The Mariners trade Trayvon Robinson to the Orioles for Robert Andino


The Seattle Mariners have announced that they’ve acquired Robert Andino from Orioles for Trayvon Robinson.

After being acquired from the Dodgers in 2011, Robinson, an outfielder, has had 319 big league plate appearances over the past two seasons, and he just hasn’t hit. His line: .221/.294/.324.  He hit pretty darn well in the minors, but a lot of that was a function of the Pacific Coast League, one figures.  A move out of Safeco Field and just a basic change of scenery will hopefully help him.

Andino has been in the majors for parts of eight increasingly unhappy seasons. He has served as a utility guy, and his bat makes it pretty certain he’ll remain a utility guy and not move on to greater things. That the Orioles are trading him so they can make room for Alexi Casilla tells you, however, that they’re no longer all that high on the lad, who will be 29 come April.

Report: Athletics sign Trevor Cahill to one-year deal

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Free agent right-hander Trevor Cahill reportedly has a one-year deal in place with the Athletics, according to’s Jane Lee. The exact terms have yet to be disclosed, and as the agreement is still pending a physical, it has not been formally announced by the club.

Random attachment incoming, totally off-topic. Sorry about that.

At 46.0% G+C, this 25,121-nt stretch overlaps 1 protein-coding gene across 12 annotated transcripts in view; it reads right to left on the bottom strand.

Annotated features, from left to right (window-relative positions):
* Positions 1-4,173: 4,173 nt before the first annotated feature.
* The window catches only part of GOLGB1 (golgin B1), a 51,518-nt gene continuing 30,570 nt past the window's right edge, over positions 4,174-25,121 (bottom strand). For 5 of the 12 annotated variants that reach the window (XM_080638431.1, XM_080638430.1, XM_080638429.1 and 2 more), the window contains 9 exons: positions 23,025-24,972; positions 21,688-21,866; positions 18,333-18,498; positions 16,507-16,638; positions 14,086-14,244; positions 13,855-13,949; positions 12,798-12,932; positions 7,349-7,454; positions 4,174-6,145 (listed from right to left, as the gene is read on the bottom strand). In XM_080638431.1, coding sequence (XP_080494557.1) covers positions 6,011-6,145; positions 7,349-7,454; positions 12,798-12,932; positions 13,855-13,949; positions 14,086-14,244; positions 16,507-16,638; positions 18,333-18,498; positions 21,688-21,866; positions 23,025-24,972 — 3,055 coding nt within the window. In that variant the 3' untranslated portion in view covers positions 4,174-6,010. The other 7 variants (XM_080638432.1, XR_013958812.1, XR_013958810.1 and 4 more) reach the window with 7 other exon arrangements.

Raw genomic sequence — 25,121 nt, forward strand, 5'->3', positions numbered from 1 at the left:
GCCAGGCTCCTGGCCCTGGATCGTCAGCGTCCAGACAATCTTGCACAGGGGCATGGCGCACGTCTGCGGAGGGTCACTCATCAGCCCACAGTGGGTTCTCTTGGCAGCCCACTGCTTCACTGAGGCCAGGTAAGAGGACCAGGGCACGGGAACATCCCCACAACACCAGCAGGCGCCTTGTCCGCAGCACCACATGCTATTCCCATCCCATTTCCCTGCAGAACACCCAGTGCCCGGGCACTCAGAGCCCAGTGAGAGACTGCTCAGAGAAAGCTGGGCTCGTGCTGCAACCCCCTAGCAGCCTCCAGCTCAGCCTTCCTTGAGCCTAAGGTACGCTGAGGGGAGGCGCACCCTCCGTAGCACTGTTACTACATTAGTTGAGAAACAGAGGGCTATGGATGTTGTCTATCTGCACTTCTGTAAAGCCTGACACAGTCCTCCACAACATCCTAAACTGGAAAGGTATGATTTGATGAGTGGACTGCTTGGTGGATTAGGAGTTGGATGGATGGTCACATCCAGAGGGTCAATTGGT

Cahill, 30, is coming off of a decent, albeit underwhelming year with the Padres and Royals. He kicked off the 2017 season with a 4-3 record in 11 starts for the Padres, then split his time between the rotation and bullpen after a midseason trade to the Royals. By the end of the year, the righty led the league with 16 wild pitches and had racked up a 4.93 ERA, 4.8 BB/9 and 9.3 SO/9 in 84 innings for the two teams.

The A’s found themselves in desperate need of rotation depth this week after Jharel Cotton announced he’d miss the 2018 season to undergo Tommy John surgery. Right now, the team is considering some combination of Andrew Triggs, Daniel Gossett, Daniel Mengden and Paul Blackburn for the back end of the rotation — a mix that seems unlikely to change in the last two weeks before Opening Day, as Lee points out that Cahill won’t be ready to shoulder a full workload by then. Instead, he’s expected to begin the year in the bullpen and work his way up to a starting role, where the A’s hope he’ll replicate the All-Star numbers he produced with them back in 2010.